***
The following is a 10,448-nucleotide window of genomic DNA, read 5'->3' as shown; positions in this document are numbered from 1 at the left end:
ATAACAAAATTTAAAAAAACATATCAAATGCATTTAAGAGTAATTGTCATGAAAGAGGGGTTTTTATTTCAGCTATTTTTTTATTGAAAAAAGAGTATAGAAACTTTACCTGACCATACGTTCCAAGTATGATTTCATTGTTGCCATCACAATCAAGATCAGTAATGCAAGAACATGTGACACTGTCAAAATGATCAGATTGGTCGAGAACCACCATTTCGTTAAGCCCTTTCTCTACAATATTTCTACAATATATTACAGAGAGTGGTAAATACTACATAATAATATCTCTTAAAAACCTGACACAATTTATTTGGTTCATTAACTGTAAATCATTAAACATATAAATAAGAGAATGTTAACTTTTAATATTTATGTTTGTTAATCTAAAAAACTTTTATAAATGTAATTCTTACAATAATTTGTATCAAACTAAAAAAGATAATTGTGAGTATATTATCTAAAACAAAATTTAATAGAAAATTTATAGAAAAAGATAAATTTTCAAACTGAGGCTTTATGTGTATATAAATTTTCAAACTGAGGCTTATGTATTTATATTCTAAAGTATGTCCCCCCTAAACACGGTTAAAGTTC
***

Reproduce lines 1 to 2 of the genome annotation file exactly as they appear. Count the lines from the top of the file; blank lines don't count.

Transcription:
The following is a 10,448-nucleotide window of genomic DNA, read 5'->3' as shown; positions in this document are numbered from 1 at the left end:
ATAACAAAATTTAAAAAAACATATCAAATGCATTTAAGAGTAATTGTCATGAAAGAGGGGTTTTTATTTCAGCTATTTTTTTATTGAAAAAAGAGTATAGAAACTTTACCTGACCATACGTTCCAAGTATGATTTCATTGTTGCCATCACAATCAAGATCAGTAATGCAAGAACATGTGACACTGTCAAAATGATCAGATTGGTCGAGAACCACCATTTCGTTAAGCCCTTTCTCTACAATATTTCTACAATATATTACAGAGAGTGGTAAATACTACATAATAATATCTCTTAAAAACCTGACACAATTTATTTGGTTCATTAACTGTAAATCATTAAACATATAAATAAGAGAATGTTAACTTTTAATATTTATGTTTGTTAATCTAAAAAACTTTTATAAATGTAATTCTTACAATAATTTGTATCAAACTAAAAAAGATAATTGTGAGTATATTATCTAAAACAAAATTTAATAGAAAATTTATAGAAAAAGATAAATTTTCAAACTGAGGCTTTATGTGTATATAAATTTTCAAACTGAGGCTTATGTATTTATATTCTAAAGTATGTCCCCCCTAAACACGGTTAAAGTTC